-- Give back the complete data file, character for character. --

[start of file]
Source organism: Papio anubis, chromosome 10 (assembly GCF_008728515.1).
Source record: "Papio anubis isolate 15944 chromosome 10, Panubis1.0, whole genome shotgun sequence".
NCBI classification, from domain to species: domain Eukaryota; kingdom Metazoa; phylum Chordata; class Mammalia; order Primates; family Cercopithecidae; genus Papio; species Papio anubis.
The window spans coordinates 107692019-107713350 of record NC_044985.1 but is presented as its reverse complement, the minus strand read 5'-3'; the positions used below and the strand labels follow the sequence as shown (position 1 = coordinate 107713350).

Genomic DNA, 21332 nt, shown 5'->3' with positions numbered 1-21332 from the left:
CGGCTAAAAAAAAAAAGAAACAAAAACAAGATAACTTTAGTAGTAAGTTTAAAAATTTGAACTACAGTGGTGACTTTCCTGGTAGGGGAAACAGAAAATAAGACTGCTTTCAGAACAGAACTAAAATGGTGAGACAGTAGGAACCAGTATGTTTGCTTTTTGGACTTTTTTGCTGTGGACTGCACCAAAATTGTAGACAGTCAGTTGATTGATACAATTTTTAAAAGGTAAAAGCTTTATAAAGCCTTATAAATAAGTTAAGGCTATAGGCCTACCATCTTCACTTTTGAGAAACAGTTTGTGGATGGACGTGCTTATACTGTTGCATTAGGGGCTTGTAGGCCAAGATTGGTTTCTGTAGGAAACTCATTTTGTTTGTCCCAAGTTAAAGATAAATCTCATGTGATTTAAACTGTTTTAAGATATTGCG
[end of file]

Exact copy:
Source organism: Papio anubis, chromosome 10 (assembly GCF_008728515.1).
Source record: "Papio anubis isolate 15944 chromosome 10, Panubis1.0, whole genome shotgun sequence".
NCBI classification, from domain to species: domain Eukaryota; kingdom Metazoa; phylum Chordata; class Mammalia; order Primates; family Cercopithecidae; genus Papio; species Papio anubis.
The window spans coordinates 107692019-107713350 of record NC_044985.1 but is presented as its reverse complement, the minus strand read 5'-3'; the positions used below and the strand labels follow the sequence as shown (position 1 = coordinate 107713350).

Genomic DNA, 21332 nt, shown 5'->3' with positions numbered 1-21332 from the left:
CGGCTAAAAAAAAAAAGAAACAAAAACAAGATAACTTTAGTAGTAAGTTTAAAAATTTGAACTACAGTGGTGACTTTCCTGGTAGGGGAAACAGAAAATAAGACTGCTTTCAGAACAGAACTAAAATGGTGAGACAGTAGGAACCAGTATGTTTGCTTTTTGGACTTTTTTGCTGTGGACTGCACCAAAATTGTAGACAGTCAGTTGATTGATACAATTTTTAAAAGGTAAAAGCTTTATAAAGCCTTATAAATAAGTTAAGGCTATAGGCCTACCATCTTCACTTTTGAGAAACAGTTTGTGGATGGACGTGCTTATACTGTTGCATTAGGGGCTTGTAGGCCAAGATTGGTTTCTGTAGGAAACTCATTTTGTTTGTCCCAAGTTAAAGATAAATCTCATGTGATTTAAACTGTTTTAAGATATTGCG